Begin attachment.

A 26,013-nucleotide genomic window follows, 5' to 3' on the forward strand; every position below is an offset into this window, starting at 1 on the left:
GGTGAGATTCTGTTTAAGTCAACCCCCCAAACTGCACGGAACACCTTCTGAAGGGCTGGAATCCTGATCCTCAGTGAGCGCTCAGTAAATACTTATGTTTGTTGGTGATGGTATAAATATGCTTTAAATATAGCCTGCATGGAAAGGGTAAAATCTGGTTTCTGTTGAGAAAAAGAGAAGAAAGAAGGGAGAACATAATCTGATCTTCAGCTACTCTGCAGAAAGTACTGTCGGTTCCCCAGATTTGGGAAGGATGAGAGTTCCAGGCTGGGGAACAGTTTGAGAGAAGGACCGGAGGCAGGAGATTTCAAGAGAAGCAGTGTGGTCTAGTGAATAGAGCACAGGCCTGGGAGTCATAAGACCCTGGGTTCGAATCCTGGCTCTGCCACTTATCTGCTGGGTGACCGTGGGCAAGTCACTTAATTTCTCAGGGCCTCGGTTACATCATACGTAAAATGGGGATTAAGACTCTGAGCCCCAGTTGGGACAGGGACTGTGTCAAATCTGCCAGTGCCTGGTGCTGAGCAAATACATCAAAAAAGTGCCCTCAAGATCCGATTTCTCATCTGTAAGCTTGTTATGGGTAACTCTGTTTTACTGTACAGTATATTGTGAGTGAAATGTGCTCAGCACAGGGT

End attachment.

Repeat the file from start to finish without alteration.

A 26,013-nucleotide genomic window follows, 5' to 3' on the forward strand; every position below is an offset into this window, starting at 1 on the left:
GGTGAGATTCTGTTTAAGTCAACCCCCCAAACTGCACGGAACACCTTCTGAAGGGCTGGAATCCTGATCCTCAGTGAGCGCTCAGTAAATACTTATGTTTGTTGGTGATGGTATAAATATGCTTTAAATATAGCCTGCATGGAAAGGGTAAAATCTGGTTTCTGTTGAGAAAAAGAGAAGAAAGAAGGGAGAACATAATCTGATCTTCAGCTACTCTGCAGAAAGTACTGTCGGTTCCCCAGATTTGGGAAGGATGAGAGTTCCAGGCTGGGGAACAGTTTGAGAGAAGGACCGGAGGCAGGAGATTTCAAGAGAAGCAGTGTGGTCTAGTGAATAGAGCACAGGCCTGGGAGTCATAAGACCCTGGGTTCGAATCCTGGCTCTGCCACTTATCTGCTGGGTGACCGTGGGCAAGTCACTTAATTTCTCAGGGCCTCGGTTACATCATACGTAAAATGGGGATTAAGACTCTGAGCCCCAGTTGGGACAGGGACTGTGTCAAATCTGCCAGTGCCTGGTGCTGAGCAAATACATCAAAAAAGTGCCCTCAAGATCCGATTTCTCATCTGTAAGCTTGTTATGGGTAACTCTGTTTTACTGTACAGTATATTGTGAGTGAAATGTGCTCAGCACAGGGT